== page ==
Read Introduction

 

LEAVING FOOTPRINTS IN THE TAIGA
Luck, Spirits and Ambivalence among the Siberian Orochen Reindeer Herders and Hunters
Donatas Brandišauskas

NEW SERIES: Volume 1, Studies in the Circumpolar North

 

Nowhere have recent environmental and social changes been more pronounced than in post-Soviet Siberia. Donatas Brandišauskas probes the strategies that Orochen reindeer herders of southeastern Siberia have developed to navigate these changes. “Catching luck” is one such strategy that plays a central role in Orochen cosmology — luck implies a vernacular theory of causality based on active interactions of humans, non-humans, material objects, and places. Brandišauskas describes in rich details the skills, knowledge, ritual practices, storytelling, and movements that enable the Orochen to “catch luck” (or not, sometimes), to navigate times of change and upheaval.

Read Introduction: Luck, Spirits and Places

 

LIVING ON THIN ICE
The Gwich’in Natives of Alaska
Steven C. Dinero

 

“The book is an excellent presentation of multidisciplinary methods focused steadily on the people and on their perceptions of what is going on. Most interesting for the future is that the internet may be the way to keep members of the Gwich’in diaspora connected to the village and their ‘Gwich’inness’…Highly Recommended. .All academic levels/libraries.” · Choice

Read Introduction

 

OWNERSHIP AND NURTURE
Studies in Native Amazonian Property Relations
Edited by Marc Brightman, Carlos Fausto, and Vanessa Grotti
Foreword by James Leach

 

The first book to address the classic anthropological theme of property through the ethnography of Amazonia, Ownership and Nurture sets new and challenging terms for anthropological debates about the region and about property in general.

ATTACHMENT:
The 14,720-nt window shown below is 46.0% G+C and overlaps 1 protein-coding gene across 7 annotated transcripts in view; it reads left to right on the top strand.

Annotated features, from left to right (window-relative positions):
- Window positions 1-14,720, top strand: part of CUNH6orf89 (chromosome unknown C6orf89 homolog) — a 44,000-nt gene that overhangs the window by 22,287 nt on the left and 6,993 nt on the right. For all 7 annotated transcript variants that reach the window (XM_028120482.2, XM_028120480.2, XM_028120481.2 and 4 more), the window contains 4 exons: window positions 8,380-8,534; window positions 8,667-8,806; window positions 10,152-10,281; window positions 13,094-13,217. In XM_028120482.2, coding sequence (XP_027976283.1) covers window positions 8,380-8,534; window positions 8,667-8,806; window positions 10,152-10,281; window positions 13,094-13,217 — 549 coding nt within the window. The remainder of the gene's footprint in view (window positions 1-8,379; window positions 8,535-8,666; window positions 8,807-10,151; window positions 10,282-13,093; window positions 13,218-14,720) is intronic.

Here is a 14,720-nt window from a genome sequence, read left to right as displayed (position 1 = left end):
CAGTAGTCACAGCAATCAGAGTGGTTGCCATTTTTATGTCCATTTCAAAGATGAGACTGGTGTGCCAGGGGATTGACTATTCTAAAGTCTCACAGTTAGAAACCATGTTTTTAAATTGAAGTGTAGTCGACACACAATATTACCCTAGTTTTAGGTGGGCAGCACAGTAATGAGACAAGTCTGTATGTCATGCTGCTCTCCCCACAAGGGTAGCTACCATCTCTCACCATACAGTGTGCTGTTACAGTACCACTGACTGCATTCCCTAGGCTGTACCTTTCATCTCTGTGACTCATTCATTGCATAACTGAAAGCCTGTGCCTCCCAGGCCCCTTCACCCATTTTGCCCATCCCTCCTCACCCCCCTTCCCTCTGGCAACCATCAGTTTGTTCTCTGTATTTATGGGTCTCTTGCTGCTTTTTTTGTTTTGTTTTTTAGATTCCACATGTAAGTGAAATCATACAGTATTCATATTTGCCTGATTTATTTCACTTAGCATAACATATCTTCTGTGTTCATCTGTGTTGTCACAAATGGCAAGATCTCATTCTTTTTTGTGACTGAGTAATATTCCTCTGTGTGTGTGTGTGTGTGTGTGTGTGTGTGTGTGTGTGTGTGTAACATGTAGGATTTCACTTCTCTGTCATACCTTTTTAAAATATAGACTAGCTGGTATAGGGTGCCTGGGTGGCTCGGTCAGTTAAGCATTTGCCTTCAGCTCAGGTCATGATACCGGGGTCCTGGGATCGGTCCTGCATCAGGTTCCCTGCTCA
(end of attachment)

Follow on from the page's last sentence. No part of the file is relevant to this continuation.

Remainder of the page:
Read Introduction: Altering Ownership in Amazonia

 

New in Paperback

MASKS AND STAFFS
Identity Politics in the Cameroon Grassfields
Michaela Pelican

Volume 11, Integration and Conflict Studies

 

The Cameroon Grassfields, home to three ethnic groups – Grassfields societies, Mbororo, and Hausa – provide a valuable case study for the anthropological examination of identity politics and interethnic relations. In the midst of the political liberalization of Cameroon in the late 1990s and 2000s, local responses to political and legal changes took the form of a series of performative and discursive expressions of ethnicity. Confrontational encounters stimulated by economic and political rivalry, as well as socially integrative processes, transformed collective self-understanding in Cameroon in conjunction with recent global discourses on human, minority, and indigenous rights. The book provides a vital contribution to the study of ethnicity, conflict, and social change in the anthropology of Africa.

Read Introduction

 

LIFE AS A HUNT
Thresholds of Identities and Illusions on an African Landscape
Stuart A. Marks

 

“Few academic books display such depth as does this one, but then few anthropologists devote over five decades to the same communities and issues. Anthropologist Marks first worked among Zambia’s Valley Bisa people in 1966, returning frequently for further research. The result is a masterwork of description, interpretation, and self-reflection.” · Choice

Read Introduction: On Poaching an Elephant: Calling the Shots and Following the Ricochets

 


Berghahn Journals:

 

Girlhood Studies

Editor-in-Chief: Claudia Mitchell, McGill University

ISSN: 1938-8209 (Print)
ISSN: 1938-8322 (Online)

Volume 10/2017, 3 issues p.a. (spring, summer, winter)

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Editor: John P. Ziker, Boise State University

ISSN: 1361-7362 (Print)
ISSN: 1476-6787 (Online)

Volume 16/2017, 3 issues p.a. (spring, summer, winter)